Dasymutillini Brothers & Lelej

Brothers, Denis J. & Lelej, Arkady S., 2017, Phylogeny and higher classification of Mutillidae (Hymenoptera) based on morphological reanalyses, Journal of Hymenoptera Research 60, pp. 1-97: 11

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Dasymutillini Brothers & Lelej

trib. n.

Dasymutillini Brothers & Lelej   trib. n.

Type genus.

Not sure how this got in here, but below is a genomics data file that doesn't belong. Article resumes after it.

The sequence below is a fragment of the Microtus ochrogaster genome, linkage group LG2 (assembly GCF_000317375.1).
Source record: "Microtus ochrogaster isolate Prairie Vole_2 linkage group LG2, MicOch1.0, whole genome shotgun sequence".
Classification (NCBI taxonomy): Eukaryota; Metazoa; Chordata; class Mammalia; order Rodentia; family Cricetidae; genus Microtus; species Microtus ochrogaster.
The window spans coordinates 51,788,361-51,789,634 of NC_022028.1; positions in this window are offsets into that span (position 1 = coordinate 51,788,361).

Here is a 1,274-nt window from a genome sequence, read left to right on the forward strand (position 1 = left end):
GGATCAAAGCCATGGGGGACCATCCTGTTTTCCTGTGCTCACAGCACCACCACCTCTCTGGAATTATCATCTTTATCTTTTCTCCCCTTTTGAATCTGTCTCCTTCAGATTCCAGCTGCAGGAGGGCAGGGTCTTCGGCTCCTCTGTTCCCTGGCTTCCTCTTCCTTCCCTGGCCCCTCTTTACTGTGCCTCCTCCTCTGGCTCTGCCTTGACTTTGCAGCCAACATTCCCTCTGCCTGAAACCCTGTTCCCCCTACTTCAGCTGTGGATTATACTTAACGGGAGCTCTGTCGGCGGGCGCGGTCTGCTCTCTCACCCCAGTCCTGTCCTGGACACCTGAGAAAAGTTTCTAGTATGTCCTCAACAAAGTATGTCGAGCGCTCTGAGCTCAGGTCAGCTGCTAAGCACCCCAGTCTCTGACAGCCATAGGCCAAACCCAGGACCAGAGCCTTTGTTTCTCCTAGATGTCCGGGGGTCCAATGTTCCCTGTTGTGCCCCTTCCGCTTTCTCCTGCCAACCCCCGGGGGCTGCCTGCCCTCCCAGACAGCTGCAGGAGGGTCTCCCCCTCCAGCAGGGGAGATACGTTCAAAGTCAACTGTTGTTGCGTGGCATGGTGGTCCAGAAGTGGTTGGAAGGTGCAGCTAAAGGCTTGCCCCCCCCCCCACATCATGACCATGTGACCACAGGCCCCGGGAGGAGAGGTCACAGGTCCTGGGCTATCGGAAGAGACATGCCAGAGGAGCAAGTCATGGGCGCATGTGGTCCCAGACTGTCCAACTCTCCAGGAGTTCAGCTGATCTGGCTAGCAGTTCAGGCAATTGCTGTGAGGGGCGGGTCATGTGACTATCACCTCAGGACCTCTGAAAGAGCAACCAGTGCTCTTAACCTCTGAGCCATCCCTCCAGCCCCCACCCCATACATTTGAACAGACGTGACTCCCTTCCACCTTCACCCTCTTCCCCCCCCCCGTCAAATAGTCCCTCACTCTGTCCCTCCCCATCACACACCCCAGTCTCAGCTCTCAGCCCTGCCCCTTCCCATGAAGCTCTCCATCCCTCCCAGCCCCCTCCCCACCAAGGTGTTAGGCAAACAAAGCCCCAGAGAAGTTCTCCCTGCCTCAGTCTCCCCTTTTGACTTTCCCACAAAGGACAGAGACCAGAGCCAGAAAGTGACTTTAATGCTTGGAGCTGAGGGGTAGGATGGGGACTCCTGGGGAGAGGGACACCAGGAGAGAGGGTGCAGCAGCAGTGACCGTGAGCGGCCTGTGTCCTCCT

Dasymutilla   Ashmead, 1899. This group is paraphyletic in most analyses, although, interestingly, monophyletic in the tree derived from males only (Fig. 10) and that from the matrix with duplicated terminals reflecting maximum polymorphisms (Fig. 7), and almost so in the tree derived from the reduced matrix in which the most polymorphic characters had been deleted (Fig. 8). Using Fig. 13 as the base, moving the terminals to reflect the arrangement in the preferred tree (Fig. 5) (except in retaining the Euspinolia   - Hoplocrates   group as sister to the remaining pseudomethocines) actually added four steps, making the proposed final arrangement preferable in this regard. The group is not supported by resampling nor by any unique and unambiguously placed synapomorphies, but there is a single unique but ambiguously placed synapomorphy for both additive and non-additive characters: 10.2, eye strongly convex in females (but also in several other sphaeropthalmines and Seyrigilla   , and less convex in Odontomyrme   ). There are also some ambiguously placed homoplasious synapomorphies, the most significant being: 135.2, mesoscutal notaulus absent in winged males (but also in most pseudomethocines, a few sphaeropthalmines s.s. and scattered terminals elsewhere, and present in Gogoltilla   and Tobantilla   ). It is not surprising that Dasymutilla   was shown to be paraphyletic in the analysis of duplicated terminals (Fig. 7), since it is generally recognized that the genus is highly variable (and even very difficult to separate from Traumatomutilla   Andr√©), although recent reviews have not suggested the recognition of further genera or even subgenera; we tried to capture some of that variability in the selection of exemplars. The tribe is Neotropical, Australian and Nearctic in distribution, with 24 sub/genera; females are known for 100% and males for 95% of those taxa.